Building scale models or miniatures has always been popular among model railroaders, architects and designers. For furniture, it’s a quick way to get a feel for proportions and aesthetics. Quick was the operative word for this project in Montreal.
We had a tight deadline– 8 weeks to design, get approval, build, ship and assemble a custom-designed 15-foot square board room table (that’s 225 square feet – bigger than a bedroom in many houses!) – oh, and it needed a matching credenza 15 feet long, too.
When presenting a design to a group of decision-makers, it’s safe to assume that not everyone can take a 2-dimensional drawing or sketch and visualize it easily. Miniatures offer an effective means to communicate the concept to a broader audience.
That’s critical in design because it allows the group to move forward collectively at the same pace instead of leaving some folks struggling to understand the concept.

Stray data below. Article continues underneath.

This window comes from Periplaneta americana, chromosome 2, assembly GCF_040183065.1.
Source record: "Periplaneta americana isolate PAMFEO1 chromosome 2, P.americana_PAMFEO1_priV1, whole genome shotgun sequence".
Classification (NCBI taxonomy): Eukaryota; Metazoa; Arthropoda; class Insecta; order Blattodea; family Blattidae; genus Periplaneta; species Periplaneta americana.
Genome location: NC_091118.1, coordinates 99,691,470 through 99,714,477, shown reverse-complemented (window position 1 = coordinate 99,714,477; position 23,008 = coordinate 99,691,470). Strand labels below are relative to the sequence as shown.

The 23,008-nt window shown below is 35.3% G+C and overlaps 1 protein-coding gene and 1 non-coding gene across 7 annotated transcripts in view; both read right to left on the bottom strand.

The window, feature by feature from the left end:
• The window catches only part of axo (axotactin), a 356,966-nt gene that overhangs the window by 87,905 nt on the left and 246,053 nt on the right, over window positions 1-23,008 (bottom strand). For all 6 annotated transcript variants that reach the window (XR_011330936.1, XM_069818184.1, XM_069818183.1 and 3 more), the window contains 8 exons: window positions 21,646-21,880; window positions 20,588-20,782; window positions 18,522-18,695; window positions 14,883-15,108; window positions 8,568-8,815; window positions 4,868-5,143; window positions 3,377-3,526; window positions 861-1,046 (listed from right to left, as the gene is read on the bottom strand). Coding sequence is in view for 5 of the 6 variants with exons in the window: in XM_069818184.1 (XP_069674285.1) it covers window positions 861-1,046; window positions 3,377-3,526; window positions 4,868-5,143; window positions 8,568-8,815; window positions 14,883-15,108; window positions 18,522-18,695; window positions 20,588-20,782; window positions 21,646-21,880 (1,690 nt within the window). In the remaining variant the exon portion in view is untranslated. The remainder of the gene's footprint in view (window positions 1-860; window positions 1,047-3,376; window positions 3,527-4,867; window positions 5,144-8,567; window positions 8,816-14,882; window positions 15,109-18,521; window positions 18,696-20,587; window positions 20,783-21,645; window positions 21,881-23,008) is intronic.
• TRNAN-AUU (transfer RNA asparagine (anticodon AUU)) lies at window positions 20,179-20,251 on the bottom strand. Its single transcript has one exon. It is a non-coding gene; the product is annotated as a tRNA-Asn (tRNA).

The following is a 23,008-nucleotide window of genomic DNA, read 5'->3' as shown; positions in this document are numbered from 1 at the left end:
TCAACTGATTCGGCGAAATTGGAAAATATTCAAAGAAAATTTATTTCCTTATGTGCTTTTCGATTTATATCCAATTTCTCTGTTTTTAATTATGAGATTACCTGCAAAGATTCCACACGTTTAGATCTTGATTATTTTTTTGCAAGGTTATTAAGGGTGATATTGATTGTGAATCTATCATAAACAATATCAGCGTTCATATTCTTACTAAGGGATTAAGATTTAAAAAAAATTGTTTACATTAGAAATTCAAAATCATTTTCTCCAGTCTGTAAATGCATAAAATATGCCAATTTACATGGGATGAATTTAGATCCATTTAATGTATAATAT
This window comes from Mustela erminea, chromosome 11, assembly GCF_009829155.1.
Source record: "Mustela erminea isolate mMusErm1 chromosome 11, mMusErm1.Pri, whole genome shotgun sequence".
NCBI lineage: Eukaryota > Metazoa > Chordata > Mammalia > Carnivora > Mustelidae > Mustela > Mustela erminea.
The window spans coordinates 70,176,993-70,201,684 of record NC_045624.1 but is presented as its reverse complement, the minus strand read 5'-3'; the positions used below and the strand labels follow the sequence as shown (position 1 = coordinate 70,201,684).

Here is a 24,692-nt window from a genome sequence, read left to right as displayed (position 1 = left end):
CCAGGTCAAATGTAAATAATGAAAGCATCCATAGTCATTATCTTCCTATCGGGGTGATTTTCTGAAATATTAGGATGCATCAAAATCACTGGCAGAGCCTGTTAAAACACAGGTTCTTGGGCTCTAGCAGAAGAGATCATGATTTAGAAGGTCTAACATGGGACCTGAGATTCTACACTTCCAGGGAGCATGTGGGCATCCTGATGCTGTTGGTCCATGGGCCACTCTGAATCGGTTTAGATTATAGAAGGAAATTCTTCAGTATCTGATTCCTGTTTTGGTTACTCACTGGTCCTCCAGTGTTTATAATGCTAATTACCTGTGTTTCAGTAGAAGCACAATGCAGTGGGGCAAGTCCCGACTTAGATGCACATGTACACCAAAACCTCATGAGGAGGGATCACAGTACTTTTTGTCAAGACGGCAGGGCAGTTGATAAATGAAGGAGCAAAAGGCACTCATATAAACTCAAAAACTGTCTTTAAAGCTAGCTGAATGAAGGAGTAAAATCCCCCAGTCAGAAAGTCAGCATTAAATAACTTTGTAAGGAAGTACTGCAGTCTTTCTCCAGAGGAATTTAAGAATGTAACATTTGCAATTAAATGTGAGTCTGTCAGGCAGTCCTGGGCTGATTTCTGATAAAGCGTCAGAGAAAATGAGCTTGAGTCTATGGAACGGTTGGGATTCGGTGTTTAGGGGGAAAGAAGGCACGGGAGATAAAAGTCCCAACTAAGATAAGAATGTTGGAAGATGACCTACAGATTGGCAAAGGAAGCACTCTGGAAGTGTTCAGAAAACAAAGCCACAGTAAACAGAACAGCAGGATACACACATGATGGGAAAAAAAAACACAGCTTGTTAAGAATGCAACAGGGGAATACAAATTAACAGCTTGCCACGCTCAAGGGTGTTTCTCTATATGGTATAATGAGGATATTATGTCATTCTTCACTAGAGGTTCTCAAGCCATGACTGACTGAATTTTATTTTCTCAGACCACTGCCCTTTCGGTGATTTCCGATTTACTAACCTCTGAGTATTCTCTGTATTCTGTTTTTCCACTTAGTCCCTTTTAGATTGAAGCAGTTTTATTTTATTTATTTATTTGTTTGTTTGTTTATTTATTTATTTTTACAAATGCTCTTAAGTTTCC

One of the last things you want to hear from a client at installation is, “That’s not exactly what I had in mind.”
Scale models are one of the most effective ways to avoid that awkward moment. They are also a way to speed a project along at a more rapid rate. They give the client a more tangible sense of what they are getting and begin to evoke the excitement that will culminate in the installation of the piece.